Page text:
Few myths about teen media trends (busted) by Nielsen.


Last month Neilsen released a report on the myths & realities of teen media trends. Based on the report –  How Teens Use Media report (PDF). Following are some key myth busters from the report:

Myth: Teens use media – 10 screens at a time. Reality: Teens are most likely than adults to use their media one screen at a time.

Myth: Teens are abandoning TV for new media. Reality: They’re watching more TV than ever.

Myth: Avid commercial skippers, teens favor the DVR. Reality: Teens prefer their TV live. (report says teens watch more commercials than you might think.)

Myth: Among all teens…U.S. teens spend maximum time watching T.V. Reality: Honors goes to South Africans and Indonesians

Myth: Teens are driving growth of online video. Reality: They watch less online video than their elders.

Myth: Teens are the most avid users of internet. Reality: Teens browse less than half as much as the typical user.

Myth: Due to expenses mobile video is beyond a teen’s reach. Reality: Teens make up 20% of the mobile video audience and watch more than the average user.

Myth: The only way to reach teens over their phone is texting. Reality: Teens text at incredible rates, but  are early adopters  of all mobile media.

Myth: The silver screen is too old-fashioned and expensive for today’s teens. Reality: Teens go to the movies more than any other age group.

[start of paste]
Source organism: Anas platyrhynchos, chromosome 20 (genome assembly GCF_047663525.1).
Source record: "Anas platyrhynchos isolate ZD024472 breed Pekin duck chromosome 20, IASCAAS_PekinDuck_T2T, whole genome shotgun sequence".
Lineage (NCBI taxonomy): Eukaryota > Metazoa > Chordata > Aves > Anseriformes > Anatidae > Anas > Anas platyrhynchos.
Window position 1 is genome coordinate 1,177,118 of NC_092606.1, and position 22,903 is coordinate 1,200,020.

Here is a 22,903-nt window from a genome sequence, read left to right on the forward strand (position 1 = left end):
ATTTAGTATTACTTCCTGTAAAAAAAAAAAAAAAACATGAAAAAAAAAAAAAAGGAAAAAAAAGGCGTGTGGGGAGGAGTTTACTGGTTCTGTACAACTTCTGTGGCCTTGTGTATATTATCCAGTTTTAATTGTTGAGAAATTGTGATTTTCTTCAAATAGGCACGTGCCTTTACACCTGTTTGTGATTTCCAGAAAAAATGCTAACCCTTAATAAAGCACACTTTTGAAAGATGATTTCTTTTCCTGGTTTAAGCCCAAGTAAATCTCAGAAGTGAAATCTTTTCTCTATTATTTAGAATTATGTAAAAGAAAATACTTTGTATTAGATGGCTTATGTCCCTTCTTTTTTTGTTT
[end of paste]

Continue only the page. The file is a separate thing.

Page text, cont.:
Myth: Teens are biggest gamers of all. Reality: Teens account for just 23% of the console audience and less than 10% of PC game minutes.

Myth: With MP3 players and PCs, teens no longer rely on radio. Reality: Radio is the top source of music consumption for 16% of teens globally  and the secondary source  for another 21%.

Myth: Teens wouldn’t know a newspaper if the paperboy hit them in the face. Reality: More than a quarter of U.S. teens  say they read a daily newspaper and more than  a third say they read on Sunday.

Myth: Most advertising to teens is for junk-food and entertainment. Reality: Advertisers  are more likely  to target teens  with messages about health and beauty.

Most of the times brand managers feel that teens have a very different media consumption patterns, but this report surely has something else to say. Doesn’t this show that teen media trends are actually not very different than others?

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